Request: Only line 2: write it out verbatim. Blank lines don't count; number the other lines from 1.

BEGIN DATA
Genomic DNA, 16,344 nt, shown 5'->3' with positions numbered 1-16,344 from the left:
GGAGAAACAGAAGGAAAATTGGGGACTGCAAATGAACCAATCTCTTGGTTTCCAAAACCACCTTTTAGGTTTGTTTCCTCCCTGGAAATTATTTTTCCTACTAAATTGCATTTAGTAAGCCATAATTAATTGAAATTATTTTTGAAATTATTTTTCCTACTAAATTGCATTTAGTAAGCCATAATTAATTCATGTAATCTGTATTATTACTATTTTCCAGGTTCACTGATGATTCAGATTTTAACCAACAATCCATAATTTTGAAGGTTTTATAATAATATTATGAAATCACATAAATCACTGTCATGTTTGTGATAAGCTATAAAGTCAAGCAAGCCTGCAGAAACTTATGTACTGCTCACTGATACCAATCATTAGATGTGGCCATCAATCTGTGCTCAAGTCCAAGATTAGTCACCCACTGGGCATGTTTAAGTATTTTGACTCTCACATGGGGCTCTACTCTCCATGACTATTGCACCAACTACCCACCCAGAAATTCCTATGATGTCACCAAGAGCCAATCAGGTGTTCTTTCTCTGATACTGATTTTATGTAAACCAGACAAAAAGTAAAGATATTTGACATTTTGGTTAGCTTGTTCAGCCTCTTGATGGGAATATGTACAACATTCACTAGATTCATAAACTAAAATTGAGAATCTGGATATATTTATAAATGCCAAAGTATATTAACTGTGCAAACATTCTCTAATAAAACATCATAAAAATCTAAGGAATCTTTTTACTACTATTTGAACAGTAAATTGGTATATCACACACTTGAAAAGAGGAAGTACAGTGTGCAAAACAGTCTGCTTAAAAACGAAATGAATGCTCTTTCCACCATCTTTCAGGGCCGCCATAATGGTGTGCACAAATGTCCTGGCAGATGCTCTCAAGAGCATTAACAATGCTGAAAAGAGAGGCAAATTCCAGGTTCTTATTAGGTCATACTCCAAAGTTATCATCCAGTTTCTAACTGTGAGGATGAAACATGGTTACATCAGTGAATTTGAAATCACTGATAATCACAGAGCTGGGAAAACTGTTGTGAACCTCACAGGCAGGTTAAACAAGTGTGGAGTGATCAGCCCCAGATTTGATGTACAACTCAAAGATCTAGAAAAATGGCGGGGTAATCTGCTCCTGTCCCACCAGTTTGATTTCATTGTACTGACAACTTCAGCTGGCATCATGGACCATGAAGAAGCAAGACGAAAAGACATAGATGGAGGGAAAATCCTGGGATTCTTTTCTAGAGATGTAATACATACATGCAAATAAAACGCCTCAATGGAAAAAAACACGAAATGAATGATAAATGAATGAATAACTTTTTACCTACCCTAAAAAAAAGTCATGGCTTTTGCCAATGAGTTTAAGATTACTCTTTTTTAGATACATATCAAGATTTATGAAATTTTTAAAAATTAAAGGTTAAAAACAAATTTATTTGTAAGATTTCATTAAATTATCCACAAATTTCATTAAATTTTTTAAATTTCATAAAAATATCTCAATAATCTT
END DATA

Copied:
GGAGAAACAGAAGGAAAATTGGGGACTGCAAATGAACCAATCTCTTGGTTTCCAAAACCACCTTTTAGGTTTGTTTCCTCCCTGGAAATTATTTTTCCTACTAAATTGCATTTAGTAAGCCATAATTAATTGAAATTATTTTTGAAATTATTTTTCCTACTAAATTGCATTTAGTAAGCCATAATTAATTCATGTAATCTGTATTATTACTATTTTCCAGGTTCACTGATGATTCAGATTTTAACCAACAATCCATAATTTTGAAGGTTTTATAATAATATTATGAAATCACATAAATCACTGTCATGTTTGTGATAAGCTATAAAGTCAAGCAAGCCTGCAGAAACTTATGTACTGCTCACTGATACCAATCATTAGATGTGGCCATCAATCTGTGCTCAAGTCCAAGATTAGTCACCCACTGGGCATGTTTAAGTATTTTGACTCTCACATGGGGCTCTACTCTCCATGACTATTGCACCAACTACCCACCCAGAAATTCCTATGATGTCACCAAGAGCCAATCAGGTGTTCTTTCTCTGATACTGATTTTATGTAAACCAGACAAAAAGTAAAGATATTTGACATTTTGGTTAGCTTGTTCAGCCTCTTGATGGGAATATGTACAACATTCACTAGATTCATAAACTAAAATTGAGAATCTGGATATATTTATAAATGCCAAAGTATATTAACTGTGCAAACATTCTCTAATAAAACATCATAAAAATCTAAGGAATCTTTTTACTACTATTTGAACAGTAAATTGGTATATCACACACTTGAAAAGAGGAAGTACAGTGTGCAAAACAGTCTGCTTAAAAACGAAATGAATGCTCTTTCCACCATCTTTCAGGGCCGCCATAATGGTGTGCACAAATGTCCTGGCAGATGCTCTCAAGAGCATTAACAATGCTGAAAAGAGAGGCAAATTCCAGGTTCTTATTAGGTCATACTCCAAAGTTATCATCCAGTTTCTAACTGTGAGGATGAAACATGGTTACATCAGTGAATTTGAAATCACTGATAATCACAGAGCTGGGAAAACTGTTGTGAACCTCACAGGCAGGTTAAACAAGTGTGGAGTGATCAGCCCCAGATTTGATGTACAACTCAAAGATCTAGAAAAATGGCGGGGTAATCTGCTCCTGTCCCACCAGTTTGATTTCATTGTACTGACAACTTCAGCTGGCATCATGGACCATGAAGAAGCAAGACGAAAAGACATAGATGGAGGGAAAATCCTGGGATTCTTTTCTAGAGATGTAATACATACATGCAAATAAAACGCCTCAATGGAAAAAAACACGAAATGAATGATAAATGAATGAATAACTTTTTACCTACCCTAAAAAAAAGTCATGGCTTTTGCCAATGAGTTTAAGATTACTCTTTTTTAGATACATATCAAGATTTATGAAATTTTTAAAAATTAAAGGTTAAAAACAAATTTATTTGTAAGATTTCATTAAATTATCCACAAATTTCATTAAATTTTTTAAATTTCATAAAAATATCTCAATAATCTT